Adventure. It's in our DNA. We introduced adventure travel to North America in 1972 and never looked back. Now you can choose from over 4,000 small group trips, or have one of our experienced adventure travel specialists build one just for you. No one has the experience, depth of knowledge and range of itineraries of Adventure Center!
There are always lots of questions when you're planning a trip. Here are answers to the questions that we get the most. If you don't find the answer you're looking for, please call or email and we will be happy to answer them for you.
What our travelers have to say
What we hear most about our style of travel is "Why haven't I done this before?"
Responsible travel is rooted in respect, socially & ecologically . Since 1972 we've helped shape the meaning of traveling responsibly by introducing small groups of travellers to local people, wildlife and culture while sustaining the delicate balance that enables these communities and ecosystems to thrive.
People who makeit happen!
Guess what we do on vacation? That's right, we get out and travel. We're all passionate about new destinations and new experiences. We know adventure because we live it, and that helps us to better prepare you for yours. Let us know how we can put our knowledge and our experience to use for you.
Are you an adventurer, an explorer, or just plain curious? Do you love discovering new cultures and places? If so, we should talk. We're always looking for people who are committed to making adventure come alive for others.
The Lion of Africa The ubiquitous icon of African wildlife, the lion (panthera leo) once ranged far beyond the continent into Europe, across the Middle East and into Asia. Its range today is confined almost entirely to subsaharan Africa, and sadly, their numbers continue to decline.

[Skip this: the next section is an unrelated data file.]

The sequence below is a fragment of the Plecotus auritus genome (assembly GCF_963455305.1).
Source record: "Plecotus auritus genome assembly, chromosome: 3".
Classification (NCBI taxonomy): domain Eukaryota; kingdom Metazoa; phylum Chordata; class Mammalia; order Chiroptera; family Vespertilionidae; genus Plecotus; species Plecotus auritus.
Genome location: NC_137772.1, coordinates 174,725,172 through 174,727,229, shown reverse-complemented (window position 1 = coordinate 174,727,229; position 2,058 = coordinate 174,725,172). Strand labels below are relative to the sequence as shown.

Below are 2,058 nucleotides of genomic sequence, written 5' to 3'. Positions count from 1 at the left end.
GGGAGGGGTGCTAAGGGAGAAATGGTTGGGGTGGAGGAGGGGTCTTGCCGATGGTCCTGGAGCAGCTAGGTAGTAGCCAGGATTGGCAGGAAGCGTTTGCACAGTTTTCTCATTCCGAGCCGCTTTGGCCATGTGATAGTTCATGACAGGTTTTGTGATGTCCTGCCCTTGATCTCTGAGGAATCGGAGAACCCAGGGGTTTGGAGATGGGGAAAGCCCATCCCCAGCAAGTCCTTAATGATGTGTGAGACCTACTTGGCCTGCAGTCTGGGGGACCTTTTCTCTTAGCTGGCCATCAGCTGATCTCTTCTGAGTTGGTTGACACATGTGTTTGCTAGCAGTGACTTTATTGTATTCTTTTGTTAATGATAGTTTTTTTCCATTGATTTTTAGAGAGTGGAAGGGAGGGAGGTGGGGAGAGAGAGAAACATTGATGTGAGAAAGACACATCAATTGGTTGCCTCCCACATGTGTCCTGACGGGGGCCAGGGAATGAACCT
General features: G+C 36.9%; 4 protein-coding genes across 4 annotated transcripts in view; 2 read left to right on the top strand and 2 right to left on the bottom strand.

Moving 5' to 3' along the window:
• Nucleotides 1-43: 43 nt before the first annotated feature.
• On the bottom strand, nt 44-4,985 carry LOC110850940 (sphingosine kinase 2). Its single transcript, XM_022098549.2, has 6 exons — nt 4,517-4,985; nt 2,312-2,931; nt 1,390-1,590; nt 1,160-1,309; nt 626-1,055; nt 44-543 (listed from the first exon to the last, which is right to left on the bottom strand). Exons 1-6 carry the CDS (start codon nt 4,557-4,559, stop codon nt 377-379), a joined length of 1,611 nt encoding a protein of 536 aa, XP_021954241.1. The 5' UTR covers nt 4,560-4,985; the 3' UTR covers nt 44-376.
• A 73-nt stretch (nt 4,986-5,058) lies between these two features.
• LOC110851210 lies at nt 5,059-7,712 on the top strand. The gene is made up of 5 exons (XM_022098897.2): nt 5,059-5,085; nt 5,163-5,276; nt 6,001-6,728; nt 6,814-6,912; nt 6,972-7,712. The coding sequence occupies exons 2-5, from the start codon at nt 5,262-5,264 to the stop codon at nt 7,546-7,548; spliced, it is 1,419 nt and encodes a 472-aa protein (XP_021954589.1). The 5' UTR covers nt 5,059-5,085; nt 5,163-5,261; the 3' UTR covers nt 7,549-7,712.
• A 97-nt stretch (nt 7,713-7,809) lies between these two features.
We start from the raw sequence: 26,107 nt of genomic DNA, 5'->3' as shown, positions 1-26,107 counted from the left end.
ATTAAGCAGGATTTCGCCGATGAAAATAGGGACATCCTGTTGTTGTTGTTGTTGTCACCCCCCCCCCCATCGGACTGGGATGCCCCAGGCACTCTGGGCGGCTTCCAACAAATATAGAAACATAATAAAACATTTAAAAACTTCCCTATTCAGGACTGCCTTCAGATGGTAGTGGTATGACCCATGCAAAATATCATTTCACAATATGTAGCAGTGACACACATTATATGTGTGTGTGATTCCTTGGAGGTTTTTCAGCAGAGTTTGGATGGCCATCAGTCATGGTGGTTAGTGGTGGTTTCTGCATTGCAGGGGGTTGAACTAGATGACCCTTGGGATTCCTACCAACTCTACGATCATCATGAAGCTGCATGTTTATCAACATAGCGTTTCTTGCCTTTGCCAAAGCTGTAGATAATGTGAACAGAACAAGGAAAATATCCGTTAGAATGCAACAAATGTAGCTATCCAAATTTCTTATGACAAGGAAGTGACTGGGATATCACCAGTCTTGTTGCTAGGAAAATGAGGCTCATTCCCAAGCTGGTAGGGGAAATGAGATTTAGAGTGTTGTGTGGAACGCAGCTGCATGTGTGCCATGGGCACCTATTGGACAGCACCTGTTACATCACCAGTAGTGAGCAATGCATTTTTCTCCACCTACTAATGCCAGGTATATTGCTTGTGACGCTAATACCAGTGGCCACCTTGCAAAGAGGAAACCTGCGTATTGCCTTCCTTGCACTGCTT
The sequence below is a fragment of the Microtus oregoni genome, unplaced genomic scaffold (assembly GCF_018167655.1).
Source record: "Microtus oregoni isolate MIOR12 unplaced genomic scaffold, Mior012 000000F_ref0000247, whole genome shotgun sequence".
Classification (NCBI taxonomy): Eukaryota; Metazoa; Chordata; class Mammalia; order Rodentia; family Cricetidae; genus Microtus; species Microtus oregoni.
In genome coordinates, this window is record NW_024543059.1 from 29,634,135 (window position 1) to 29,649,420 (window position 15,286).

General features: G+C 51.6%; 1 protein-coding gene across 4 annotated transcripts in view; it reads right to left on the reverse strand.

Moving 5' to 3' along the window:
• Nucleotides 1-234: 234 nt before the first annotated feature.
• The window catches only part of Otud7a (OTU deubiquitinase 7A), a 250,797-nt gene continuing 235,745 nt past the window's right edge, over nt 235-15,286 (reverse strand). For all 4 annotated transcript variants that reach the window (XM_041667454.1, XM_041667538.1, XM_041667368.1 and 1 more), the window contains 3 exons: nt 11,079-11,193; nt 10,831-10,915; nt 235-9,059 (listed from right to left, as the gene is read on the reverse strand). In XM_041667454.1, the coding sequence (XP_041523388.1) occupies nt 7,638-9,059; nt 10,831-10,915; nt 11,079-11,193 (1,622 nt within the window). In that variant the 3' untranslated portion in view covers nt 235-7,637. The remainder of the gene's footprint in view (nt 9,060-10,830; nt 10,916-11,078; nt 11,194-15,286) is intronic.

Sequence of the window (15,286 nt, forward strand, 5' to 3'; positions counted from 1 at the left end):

Lions can still be found today in small populations across West and Central Africa, however it is in East and Southern Africa where lionscan be found in their largest concentrations and continue to be a major draw to the iconic game parks nature reserves. Part or the 'Big 5', lions are majestic creatures with a complex and highly developed social structure.
The creation of national wildlife parks and conservation areas across East and Southern Africa have helped slow their decline, but lions remain a vulnerable species. Visitors play a vital role in the conservation efforts to preserve these magnificent creatures. Revenue from game park entrance fees contribute heavily to ongoing conservation efforts to maintain healthy and viable populations.
Tigers in Africa? Well, yes. Deep in the heart of South Africa, almost at its geographic center, lies the Laohu Valley, along the Orange River. The 33,000 hectare (82,000 acre) Laohu Valley Reserve is home to an innovative effort to preserve a wild population of the South China Tiger (panthera tigris amoynensis). Why South Africa? A good question with an even better answer. According to the Wild Foundation, one of the goals of creating a breeding program so far from the animal's native home range is to create a geographically isolated gene pool to protect against potential threats of disease. It is the same strategy used to preserve the white rhino.
Save China's Tigers is an organization started by Li Quan, a former fashion industry executive, dismayed at the thought of China's cultural symbol being on the brink of extinction, purchased a number of overgrazed former sheep farms and converted them into a conservation center to breed south china tigers for the eventual reintroduction into reserves in southern China being built in cooperation with the Chinese government. While highly controversial, the program is showing some signs of success, with 11 tigers born into the wild population introduced in Laohu Valley Reserve.
Bears in Africa? Yes, and no. The Atlas Bear (ursos arctos crowtheri) was the only bear species native to the African continent to have survived to the modern era. With a range spanning Morocco, Tunisia, Algeria and Libya, the Atlas bear may have been more widespread in prehistoric times, however the desertification of the Sahara confined it primarily to the Atlas Mountains which gave the species its name. Widely depicted in Roman mosaics found across North Africa, the Atlas bear was a subspecies of the Brown bear, growing up to 9 ft and weighing up to 1,000 pounds. In Roman times, they were often captured and used for the execution of criminals. Sadly, the last known species was killed by hunters in the 1870s in Morocco's northern Rif Mountains.